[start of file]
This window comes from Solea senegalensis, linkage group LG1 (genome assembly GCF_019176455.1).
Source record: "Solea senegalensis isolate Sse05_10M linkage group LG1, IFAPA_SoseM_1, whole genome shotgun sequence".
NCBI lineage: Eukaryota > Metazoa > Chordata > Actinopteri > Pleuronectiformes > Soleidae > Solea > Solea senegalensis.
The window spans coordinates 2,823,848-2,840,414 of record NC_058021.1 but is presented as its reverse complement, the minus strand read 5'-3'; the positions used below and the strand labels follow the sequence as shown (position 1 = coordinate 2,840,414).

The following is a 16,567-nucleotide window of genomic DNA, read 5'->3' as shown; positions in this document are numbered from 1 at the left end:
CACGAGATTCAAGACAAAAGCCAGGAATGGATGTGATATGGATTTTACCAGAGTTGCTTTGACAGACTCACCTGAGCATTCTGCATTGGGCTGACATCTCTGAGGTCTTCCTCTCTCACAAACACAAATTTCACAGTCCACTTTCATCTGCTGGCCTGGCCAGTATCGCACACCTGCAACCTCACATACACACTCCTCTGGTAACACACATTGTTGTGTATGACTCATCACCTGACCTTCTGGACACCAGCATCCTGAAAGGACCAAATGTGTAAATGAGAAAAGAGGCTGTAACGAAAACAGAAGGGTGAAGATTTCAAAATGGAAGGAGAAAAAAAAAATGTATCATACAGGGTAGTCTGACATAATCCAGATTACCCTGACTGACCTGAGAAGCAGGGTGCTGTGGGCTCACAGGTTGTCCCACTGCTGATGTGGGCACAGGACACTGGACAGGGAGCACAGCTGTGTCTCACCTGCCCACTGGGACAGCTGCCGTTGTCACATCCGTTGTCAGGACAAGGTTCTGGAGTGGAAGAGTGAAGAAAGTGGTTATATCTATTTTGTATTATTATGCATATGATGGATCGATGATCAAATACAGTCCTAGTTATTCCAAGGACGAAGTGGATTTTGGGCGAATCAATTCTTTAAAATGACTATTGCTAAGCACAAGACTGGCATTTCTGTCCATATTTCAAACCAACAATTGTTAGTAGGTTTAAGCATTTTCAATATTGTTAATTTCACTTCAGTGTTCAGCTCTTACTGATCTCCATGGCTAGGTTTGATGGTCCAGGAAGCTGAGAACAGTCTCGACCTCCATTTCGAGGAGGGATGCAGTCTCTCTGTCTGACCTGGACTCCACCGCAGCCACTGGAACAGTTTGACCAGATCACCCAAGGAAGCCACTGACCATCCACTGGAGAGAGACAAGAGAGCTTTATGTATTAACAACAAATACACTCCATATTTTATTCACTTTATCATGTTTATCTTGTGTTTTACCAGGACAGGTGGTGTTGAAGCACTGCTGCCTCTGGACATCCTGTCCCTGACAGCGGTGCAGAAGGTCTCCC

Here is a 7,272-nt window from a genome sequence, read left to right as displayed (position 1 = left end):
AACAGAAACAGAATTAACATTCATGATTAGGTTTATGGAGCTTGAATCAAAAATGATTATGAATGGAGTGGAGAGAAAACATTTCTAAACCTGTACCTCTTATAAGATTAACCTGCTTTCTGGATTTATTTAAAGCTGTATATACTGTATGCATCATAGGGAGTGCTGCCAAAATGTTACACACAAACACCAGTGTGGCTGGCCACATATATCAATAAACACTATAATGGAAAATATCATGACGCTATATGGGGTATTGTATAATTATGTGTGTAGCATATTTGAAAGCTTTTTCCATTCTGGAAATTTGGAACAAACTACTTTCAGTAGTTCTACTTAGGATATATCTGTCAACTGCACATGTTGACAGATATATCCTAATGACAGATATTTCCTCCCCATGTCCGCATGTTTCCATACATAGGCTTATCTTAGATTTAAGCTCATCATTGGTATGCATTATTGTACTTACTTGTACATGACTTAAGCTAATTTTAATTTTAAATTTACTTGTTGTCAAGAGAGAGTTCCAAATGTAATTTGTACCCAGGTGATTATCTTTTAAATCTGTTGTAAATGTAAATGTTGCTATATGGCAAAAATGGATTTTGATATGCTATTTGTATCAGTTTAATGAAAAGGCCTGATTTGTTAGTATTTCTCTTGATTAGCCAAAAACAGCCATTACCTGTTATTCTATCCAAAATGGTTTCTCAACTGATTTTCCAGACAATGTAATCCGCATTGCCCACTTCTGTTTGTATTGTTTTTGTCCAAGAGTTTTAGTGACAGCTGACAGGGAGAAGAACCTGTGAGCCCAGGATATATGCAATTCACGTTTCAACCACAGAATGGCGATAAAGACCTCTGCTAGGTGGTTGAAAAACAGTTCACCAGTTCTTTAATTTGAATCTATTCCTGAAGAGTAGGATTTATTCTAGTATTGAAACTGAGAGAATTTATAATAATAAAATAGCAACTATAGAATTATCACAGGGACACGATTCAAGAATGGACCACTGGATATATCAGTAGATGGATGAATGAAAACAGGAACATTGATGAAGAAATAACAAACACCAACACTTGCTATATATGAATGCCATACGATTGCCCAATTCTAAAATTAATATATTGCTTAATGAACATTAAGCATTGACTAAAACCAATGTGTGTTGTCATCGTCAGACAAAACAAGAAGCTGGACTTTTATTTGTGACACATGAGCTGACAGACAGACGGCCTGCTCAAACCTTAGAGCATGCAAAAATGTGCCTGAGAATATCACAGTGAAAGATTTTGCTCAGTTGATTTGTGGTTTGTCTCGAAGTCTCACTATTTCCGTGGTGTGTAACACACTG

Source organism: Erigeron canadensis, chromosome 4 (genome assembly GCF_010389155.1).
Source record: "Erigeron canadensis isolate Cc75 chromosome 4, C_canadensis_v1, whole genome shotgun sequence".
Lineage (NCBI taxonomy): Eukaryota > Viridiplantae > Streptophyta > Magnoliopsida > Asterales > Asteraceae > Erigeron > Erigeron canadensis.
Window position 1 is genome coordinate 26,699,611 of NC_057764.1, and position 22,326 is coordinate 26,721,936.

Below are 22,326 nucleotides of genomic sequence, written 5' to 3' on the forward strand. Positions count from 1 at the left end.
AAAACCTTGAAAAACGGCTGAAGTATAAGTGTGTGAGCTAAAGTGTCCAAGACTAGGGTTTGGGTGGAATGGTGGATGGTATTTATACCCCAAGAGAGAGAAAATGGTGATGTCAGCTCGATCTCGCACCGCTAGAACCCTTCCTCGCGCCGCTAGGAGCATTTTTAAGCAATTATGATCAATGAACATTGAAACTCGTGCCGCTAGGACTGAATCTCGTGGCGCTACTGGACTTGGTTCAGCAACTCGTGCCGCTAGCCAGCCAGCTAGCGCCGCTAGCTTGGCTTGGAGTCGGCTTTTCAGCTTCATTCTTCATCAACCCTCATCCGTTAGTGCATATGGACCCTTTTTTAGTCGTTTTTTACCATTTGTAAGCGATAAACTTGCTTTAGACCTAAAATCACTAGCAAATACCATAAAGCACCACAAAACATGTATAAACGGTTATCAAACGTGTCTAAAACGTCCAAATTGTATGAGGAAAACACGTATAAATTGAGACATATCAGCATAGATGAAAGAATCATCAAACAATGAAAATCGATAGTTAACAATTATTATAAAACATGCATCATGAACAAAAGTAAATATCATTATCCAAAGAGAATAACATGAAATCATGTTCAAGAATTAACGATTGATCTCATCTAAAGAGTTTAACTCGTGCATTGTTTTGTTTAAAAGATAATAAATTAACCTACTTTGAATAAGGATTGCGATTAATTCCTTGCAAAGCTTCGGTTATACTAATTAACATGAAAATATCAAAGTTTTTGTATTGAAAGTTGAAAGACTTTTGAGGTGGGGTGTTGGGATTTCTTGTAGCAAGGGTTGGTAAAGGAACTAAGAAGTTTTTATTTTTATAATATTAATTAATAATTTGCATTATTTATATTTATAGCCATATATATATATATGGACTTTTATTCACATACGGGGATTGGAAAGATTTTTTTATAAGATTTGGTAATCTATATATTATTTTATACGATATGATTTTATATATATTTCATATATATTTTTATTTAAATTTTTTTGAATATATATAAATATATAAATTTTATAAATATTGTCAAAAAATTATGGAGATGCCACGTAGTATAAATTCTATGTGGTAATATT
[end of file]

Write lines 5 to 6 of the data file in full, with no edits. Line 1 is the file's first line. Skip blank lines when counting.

The following is a 16,567-nucleotide window of genomic DNA, read 5'->3' as shown; positions in this document are numbered from 1 at the left end:
CACGAGATTCAAGACAAAAGCCAGGAATGGATGTGATATGGATTTTACCAGAGTTGCTTTGACAGACTCACCTGAGCATTCTGCATTGGGCTGACATCTCTGAGGTCTTCCTCTCTCACAAACACAAATTTCACAGTCCACTTTCATCTGCTGGCCTGGCCAGTATCGCACACCTGCAACCTCACATACACACTCCTCTGGTAACACACATTGTTGTGTATGACTCATCACCTGACCTTCTGGACACCAGCATCCTGAAAGGACCAAATGTGTAAATGAGAAAAGAGGCTGTAACGAAAACAGAAGGGTGAAGATTTCAAAATGGAAGGAGAAAAAAAAAATGTATCATACAGGGTAGTCTGACATAATCCAGATTACCCTGACTGACCTGAGAAGCAGGGTGCTGTGGGCTCACAGGTTGTCCCACTGCTGATGTGGGCACAGGACACTGGACAGGGAGCACAGCTGTGTCTCACCTGCCCACTGGGACAGCTGCCGTTGTCACATCCGTTGTCAGGACAAGGTTCTGGAGTGGAAGAGTGAAGAAAGTGGTTATATCTATTTTGTATTATTATGCATATGATGGATCGATGATCAAATACAGTCCTAGTTATTCCAAGGACGAAGTGGATTTTGGGCGAATCAATTCTTTAAAATGACTATTGCTAAGCACAAGACTGGCATTTCTGTCCATATTTCAAACCAACAATTGTTAGTAGGTTTAAGCATTTTCAATATTGTTAATTTCACTTCAGTGTTCAGCTCTTACTGATCTCCATGGCTAGGTTTGATGGTCCAGGAAGCTGAGAACAGTCTCGACCTCCATTTCGAGGAGGGATGCAGTCTCTCTGTCTGACCTGGACTCCACCGCAGCCACTGGAACAGTTTGACCAGATCACCCAAGGAAGCCACTGACCATCCACTGGAGAGAGACAAGAGAGCTTTATGTATTAACAACAAATACACTCCATATTTTATTCACTTTATCATGTTTATCTTGTGTTTTACCAGGACAGGTGGTGTTGAAGCACTGCTGCCTCTGGACATCCTGTCCCTGACAGCGGTGCAGAAGGTCTCCC